Roger Federer started his title defense against the third-highest ranked Serbian tennis player, Dusan Lajovic. The 20-time Grand Slam champion defeated his opponent 6-1, 6-3, 6-4.

Federer stands alone as the only man who captured the Wimbledon trophy eight times (03, 04, 05, 06, 07, 09, 12, 17) and is seeking his ninth title, which would bring his total Grand Slam tally to 21. He took a three months break after the 2018 Miami Open, skipping the clay court season, in order to focus on the tournaments that take place later in the year. He came back at the beginning of June, playing 9 matches in 12 days, capturing his 98th tour-level title in Stuttgart, before finishing runner-up to Borna Coric at the Gerry Weber Open in Halle. His level, especially at the latter tournament, was not exactly impressive and although he comes into Wimbledon as a favorite, the 36-year old’s isn’t expected to be as NID (never in doubt) as it was last year (didn’t lose a single set, dropped serve just four times).

Federer after his 2017 Wimbledon win

One of the opponents the Swiss faced during his last year’s campaign was no one else than Dusan Lajovic. The Serbian started well and broke Federer in the second game to go up 2-0. He failed to consolidate the break but kept up with his opponent up until the first set tie-break. Federer managed to raise his level who reeled off a perfect 7-0 tie-breaker victory. Since that, the match lost all its drama and the Swiss cruised to a 7-6, 6-3, 6-2 win. Lajovic had an excellent clay court season (at least for his standards) reaching the semifinals at Lyon and the quarterfinals at the ATP Masters 1000 tournament in Madrid (defeated Gasquet, Khachanov and Del Potro). However, he hasn’t done well on grass in the past, he holds just two Wimbledon main draw wins and his warm-up tournament in Antalya also didn’t go great (defeated Filip Horansky, lost to Nikoloz Basilashvili).

Dusan Lajovic at the 2016 French Open

Not so important note: Federer’s first match being sponsored by Uniqlo (who offered him thrice as much Nike did for renewing his contract).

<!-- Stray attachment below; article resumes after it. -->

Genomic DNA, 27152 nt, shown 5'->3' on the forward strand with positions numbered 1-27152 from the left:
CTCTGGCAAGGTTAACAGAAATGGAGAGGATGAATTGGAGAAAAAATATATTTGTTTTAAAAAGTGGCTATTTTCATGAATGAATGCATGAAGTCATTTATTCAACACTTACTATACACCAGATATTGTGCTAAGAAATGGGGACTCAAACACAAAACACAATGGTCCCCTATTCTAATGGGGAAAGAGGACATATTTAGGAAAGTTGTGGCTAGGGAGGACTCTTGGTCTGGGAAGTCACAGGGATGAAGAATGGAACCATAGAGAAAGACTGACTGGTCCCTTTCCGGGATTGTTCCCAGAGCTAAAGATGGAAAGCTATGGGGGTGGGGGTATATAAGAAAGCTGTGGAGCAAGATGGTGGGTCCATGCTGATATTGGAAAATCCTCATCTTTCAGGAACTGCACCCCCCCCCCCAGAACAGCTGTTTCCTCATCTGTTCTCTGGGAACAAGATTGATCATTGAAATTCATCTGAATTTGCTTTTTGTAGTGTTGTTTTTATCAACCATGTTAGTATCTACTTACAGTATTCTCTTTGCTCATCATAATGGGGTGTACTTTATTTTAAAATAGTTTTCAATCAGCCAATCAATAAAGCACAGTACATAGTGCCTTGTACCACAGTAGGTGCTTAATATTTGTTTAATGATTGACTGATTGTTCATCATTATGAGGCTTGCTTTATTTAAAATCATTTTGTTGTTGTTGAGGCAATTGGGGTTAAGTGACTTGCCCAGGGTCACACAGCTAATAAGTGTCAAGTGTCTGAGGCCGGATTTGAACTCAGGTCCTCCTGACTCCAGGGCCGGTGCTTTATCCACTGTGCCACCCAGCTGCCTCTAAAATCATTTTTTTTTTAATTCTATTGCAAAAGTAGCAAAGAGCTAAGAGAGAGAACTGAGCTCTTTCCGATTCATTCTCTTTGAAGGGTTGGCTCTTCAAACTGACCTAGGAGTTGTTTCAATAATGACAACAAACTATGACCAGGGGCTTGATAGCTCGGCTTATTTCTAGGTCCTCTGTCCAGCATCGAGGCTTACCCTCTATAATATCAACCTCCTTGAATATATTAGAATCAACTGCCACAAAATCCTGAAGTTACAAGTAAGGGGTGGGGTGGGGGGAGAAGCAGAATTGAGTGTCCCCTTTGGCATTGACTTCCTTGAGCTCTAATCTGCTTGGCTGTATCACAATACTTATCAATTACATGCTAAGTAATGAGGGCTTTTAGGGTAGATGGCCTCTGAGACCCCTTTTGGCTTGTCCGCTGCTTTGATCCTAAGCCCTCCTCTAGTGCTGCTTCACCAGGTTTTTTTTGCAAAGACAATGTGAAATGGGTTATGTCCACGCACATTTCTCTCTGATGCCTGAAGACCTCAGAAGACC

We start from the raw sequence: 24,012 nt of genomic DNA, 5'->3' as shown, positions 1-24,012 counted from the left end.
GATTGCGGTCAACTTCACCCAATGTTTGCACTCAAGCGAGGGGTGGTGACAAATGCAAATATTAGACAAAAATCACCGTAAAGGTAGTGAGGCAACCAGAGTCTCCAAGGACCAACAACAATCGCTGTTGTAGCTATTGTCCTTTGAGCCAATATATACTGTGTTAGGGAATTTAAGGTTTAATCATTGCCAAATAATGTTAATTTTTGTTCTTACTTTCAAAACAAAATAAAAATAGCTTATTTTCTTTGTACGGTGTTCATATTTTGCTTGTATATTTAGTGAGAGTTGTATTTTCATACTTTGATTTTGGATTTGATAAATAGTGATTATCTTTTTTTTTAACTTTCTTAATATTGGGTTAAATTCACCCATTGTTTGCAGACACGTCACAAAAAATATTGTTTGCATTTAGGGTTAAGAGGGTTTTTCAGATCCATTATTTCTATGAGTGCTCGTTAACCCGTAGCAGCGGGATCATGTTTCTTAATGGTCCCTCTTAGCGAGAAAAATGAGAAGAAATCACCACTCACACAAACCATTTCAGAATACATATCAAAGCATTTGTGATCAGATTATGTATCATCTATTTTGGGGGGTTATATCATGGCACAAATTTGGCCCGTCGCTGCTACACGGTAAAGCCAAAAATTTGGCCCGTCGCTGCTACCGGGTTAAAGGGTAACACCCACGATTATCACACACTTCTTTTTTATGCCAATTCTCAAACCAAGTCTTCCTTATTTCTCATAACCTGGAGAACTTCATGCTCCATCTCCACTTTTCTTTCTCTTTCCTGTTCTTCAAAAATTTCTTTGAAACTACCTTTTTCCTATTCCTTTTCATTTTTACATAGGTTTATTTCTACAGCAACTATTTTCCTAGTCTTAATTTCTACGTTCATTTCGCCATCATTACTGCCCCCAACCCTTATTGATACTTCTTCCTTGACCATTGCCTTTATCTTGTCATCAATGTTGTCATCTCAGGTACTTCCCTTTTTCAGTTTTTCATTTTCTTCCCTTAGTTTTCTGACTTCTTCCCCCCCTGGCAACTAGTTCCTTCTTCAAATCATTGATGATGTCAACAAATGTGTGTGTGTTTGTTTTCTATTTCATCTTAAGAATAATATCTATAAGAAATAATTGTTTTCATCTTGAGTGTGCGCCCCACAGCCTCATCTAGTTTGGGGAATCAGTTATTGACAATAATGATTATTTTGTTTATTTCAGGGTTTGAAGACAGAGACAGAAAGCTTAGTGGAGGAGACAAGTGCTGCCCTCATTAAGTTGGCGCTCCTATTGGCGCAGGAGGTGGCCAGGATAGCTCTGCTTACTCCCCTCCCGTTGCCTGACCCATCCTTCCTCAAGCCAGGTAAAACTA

Anyway, back to the match. From the get-go, it was clear that this isn’t the same Federer we saw in Halle. Wimbledon grass seems to be a kind of a magical place for him. Lajovic opened the match with a very good hold, getting the last point with a stunning full-stretch volley, but from then on Federer reeled off six straight games.  I’ll just let the stats expert Craig O’Shanessy tell it for me:

Exactly, full control. Federer was just very relaxed, once again showing he has every shot in the book – chip and charge returning, there was a “banana-like” forehand down the line, a no-look backhand flick passing shot, a half-volley forehand deep down the line – a wide variety of shots but they had one thing in common. That thing was that they were working. Everything seemed to be clicking for Federer, who broke again to and consolidated to go up 3-0 in the second set. Lajovic finally got back on the scoreboard and managed to loosen up a bit, holding three times but the break advantage was too much and the Swiss took the second set 6-3.

The Serbian gave away another break at the very beginning of the third part of the match. With each lost game, he got increasingly frustrated and it was hard to imagine he could pull off a stunning comeback here. A question we can ask ourselves is – why last year this match was so much closer? I remember watching the match and I’m not really sure. I’m pretty convinced Lajovic’s serve was a lot better but when it comes to groundstrokes? – I’d have to rewatch that. I actually even wrote a recap of that match last year – didn’t remember that fact – here it is, but to be fair I don’t think that’s top-notch writing, I’m kinda scared to read it. Fun fact: An eighth one was indeed on the way. Back to the match, Lajovic kept on holding, but once again the break at the beginning proved to be crucial. Federer took the match 6-1, 6-3, 6-4, not facing a single break point and losing just 11 points on serve.

It’s sometimes easy to make a mistake when watching a top player beating a “journeyman”. The mistake I’m talking about is that it might not be the top player playing that well, but maybe the other guy allows him to? However, I’m pretty certain I’m not wrong here – this truly was a very dominant performance from the Swiss and with this form he shows why he is the oddsmaker’s favorite to capture the title.

Federer will face the winner of a match between Lukas Lacko and Benjamin Bonzi. Lacko has just finished runner-up to Mischa Zverev at the grass-court tournament in Eastbourne, while Bonzi came through the qualifying event, defeating James Ward three sets to one in the final round. Federer has never faced Bonzi, but he played Lacko twice, scoring comfortable victories at the 2011 Australian Open and the 2014 French Open.